After leaving Moab, we headed towards New Mexico with the goal of spending the night in Santa Fe. We decided to drive toward the 4 Corners, so we could be sneaky and say we hit 2 more states than we really did (AZ and CO). After crossing numerous state lines we arrived at the 4 Corner’s Monument, only to find out that it cost money to get in (it honestly had never occurred to me that we’d have to pay…). So instead, we settled for a photo of the sign and headed into New Mexico.
We had planned on staying the night in Santa Fe – known for it’s beauty, and amazing artists markets. Unfortunately, we completely underestimated the drive time and knew there was no way we could make it to Santa Fe that evening… so, we settled for Albuquerque. I honestly do not remember anything about it, other than the gigantic bed that we promptly collapsed into (I don’t think we even had dinner…). The next morning we awoke slightly disappointed that we hadn’t met our drive goal for the 1st time on the trip. So we sat looking at the map for what we could do to make up for it, because the prospect of driving straight to Lubbock, TX that day was not the most exiting – so we chose to make our 1st diversion from the planned trip and head to Roswell, NM.
Roswell… of Area 51 and alien conspiracy fame, was always one of those places whose legends had intrigued both Hasha and I, but much more so for Hasha. Both being big SciFi nerds we agreed it was worth another long day to get to say we went to this iconic American town…. and to go to the International UFO museum.
Pulling into Roswell was, well, interesting – a very small town with random alien-themed decor everywhere! From the painted alien eyes on every streetlight to the random alien murals (really… do we really need an alien matador?!), it was like a 1995 Spencer’s Gifts exploded on Main Street. But Hasha was a happy man…. after multiple portraits of him next to every damn alien homage, we walked into the International UFO Museum. And, well, interesting again…. Covered in newspaper clippings from the 1947 supposed UFO crash (not joking, framed newspapers everywhere!), random objects associated with alien abduction, and fan art with crudely depicted “greys” to intricate, delicate works of art. There was also the weirdest display of aliens and a ship that would make crazy sounds, light up, and shoot smoke out every 10 minutes or so. Hasha wanted to try and find the actual “crash site” but I warned him that he’d probably be shot…. So we said good bye to the aliens and headed to Texas.
The drive out through New Mexico took us through some desolate places. Numerous towns were partially or fully abandoned. Encino, NM definitely sticks in my mind – it looked like something straight out of the Fallout video games. Buildings crumbling in on themselves, “For Sale” spray painted on houses with no roofs, rusted motel signs – the town of Encino had a population of 94 in 2000 but I would wager far fewer 15 years later. I always wonder how these towns started, how they came to be abandoned, and what happened to the people who made lives there.
Before this trip, I had never been to Texas, other than as a layover when going to someplace not Texas. Honestly, I was hesitant about the drive (ironic since I’m from FL, which is right up there for bat-shit crazy states) but chocked it all up to it being part of the adventure. We were headed to see my cousins in Dripping Springs, which the name alone sounded amazing. As we drove into the hill country, I was blown away by the sheer beauty of the area… wild flowers everywhere, creeks and rivers with weeping willows caressing the water, I never thought it could be this gorgeous in Texas.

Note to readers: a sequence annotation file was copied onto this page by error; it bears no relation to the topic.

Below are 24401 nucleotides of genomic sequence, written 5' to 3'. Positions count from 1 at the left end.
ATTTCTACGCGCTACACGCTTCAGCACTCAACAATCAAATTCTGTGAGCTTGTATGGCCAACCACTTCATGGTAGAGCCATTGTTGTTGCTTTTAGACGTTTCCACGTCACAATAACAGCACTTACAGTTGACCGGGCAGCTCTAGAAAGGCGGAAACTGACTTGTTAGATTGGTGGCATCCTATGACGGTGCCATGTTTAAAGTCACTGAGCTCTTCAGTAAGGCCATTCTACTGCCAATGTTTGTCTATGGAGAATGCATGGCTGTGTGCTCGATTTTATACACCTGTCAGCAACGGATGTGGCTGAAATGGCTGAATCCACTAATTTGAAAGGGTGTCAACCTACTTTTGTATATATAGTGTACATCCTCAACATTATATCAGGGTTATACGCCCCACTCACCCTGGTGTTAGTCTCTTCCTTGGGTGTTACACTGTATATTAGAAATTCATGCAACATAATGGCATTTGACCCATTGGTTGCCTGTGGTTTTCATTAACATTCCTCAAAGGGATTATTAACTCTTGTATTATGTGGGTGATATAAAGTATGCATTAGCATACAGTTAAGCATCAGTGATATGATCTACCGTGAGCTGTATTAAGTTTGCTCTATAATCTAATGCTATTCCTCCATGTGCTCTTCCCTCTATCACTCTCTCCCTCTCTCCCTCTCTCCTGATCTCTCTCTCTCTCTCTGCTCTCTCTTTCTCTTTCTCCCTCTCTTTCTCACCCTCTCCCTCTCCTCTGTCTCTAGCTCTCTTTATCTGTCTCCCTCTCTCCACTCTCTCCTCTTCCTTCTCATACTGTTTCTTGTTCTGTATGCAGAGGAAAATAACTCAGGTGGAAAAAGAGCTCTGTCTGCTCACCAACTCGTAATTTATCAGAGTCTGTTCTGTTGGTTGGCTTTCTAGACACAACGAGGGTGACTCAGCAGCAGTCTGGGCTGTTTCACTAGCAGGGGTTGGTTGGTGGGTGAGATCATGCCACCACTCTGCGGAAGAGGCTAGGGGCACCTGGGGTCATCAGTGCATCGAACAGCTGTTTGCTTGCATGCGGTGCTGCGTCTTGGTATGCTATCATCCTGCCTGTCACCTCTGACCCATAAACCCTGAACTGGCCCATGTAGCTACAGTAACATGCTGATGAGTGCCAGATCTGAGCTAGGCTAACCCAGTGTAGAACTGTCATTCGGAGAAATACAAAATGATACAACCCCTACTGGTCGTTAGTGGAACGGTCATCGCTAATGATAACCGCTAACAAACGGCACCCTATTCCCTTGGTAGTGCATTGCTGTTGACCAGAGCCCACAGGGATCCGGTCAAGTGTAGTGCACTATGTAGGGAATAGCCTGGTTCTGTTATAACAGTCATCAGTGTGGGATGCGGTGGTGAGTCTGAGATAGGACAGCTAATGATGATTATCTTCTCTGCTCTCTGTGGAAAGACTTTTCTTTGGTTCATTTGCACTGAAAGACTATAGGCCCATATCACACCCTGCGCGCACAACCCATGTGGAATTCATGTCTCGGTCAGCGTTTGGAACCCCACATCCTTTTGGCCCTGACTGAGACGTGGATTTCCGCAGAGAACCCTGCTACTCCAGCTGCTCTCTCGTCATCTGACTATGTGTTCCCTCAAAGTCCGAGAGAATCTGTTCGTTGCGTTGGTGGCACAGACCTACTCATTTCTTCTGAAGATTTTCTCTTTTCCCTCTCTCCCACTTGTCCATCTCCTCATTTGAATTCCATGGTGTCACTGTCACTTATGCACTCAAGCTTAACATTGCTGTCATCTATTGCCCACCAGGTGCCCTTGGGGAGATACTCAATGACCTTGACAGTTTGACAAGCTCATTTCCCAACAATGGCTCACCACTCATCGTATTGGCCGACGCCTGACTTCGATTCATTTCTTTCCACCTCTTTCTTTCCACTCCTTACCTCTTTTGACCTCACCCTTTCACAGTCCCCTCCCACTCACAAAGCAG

Getting to see my family was amazing – we stayed with my cousins Debbie and Ron and were treated to the full Texas treatment. Driving around town in an amazing 1930’s Cadillac (a dream come true being an old car nerd), we had dinner at the famous Salt Lick BBQ, went to a few honky-tonks (a first for both of us), and learnt a lot about the beautiful area. My preconceived notions of Texas have been forever changed thanks to Dripping Springs and the hospitality of my family.
We only had one night in Dripping Springs so sadly left the Lone Star state to make the slow trek towards home. We were incredibly lucky as a massive storm had coalesced just an hour behind our departure that left the greater Austin area devastated with flooding and wind damage. We also got stuck on a Houston toll rode, which resulted in a rather large fine (thanks Waze)…
The first trip Hasha and I ever took together was to New Orleans, Louisiana – and almost 10 years to the month, we were ending our honeymoon in the same city. My love for NOLA is deep – from the food to the culture, to the music and architecture, I think it’s the only city in the continental US I would move away from Florida for. We stayed with my amazing friend right in the Irish Channel, only steps from the famous Magazine Street. I could seriously wax poetic about this city, I even contemplated looking for jobs but was quickly brought back to reality thanks to my husband. I will say that the last time we were there was a month or 2 before Katrina. The news after the storm was devastating – what the people who survived went through was horrendous, and only compounded by a disturbing government response and opportunistic tourism (i.e., Katrina Tours of the Ninth Ward). But this city is resilient – unlike any city I’ve ever been to. You would have barely any idea 10 years later that one of the strongest hurricanes almost wiped out NOLA. I love New Orleans and cannot wait to get back!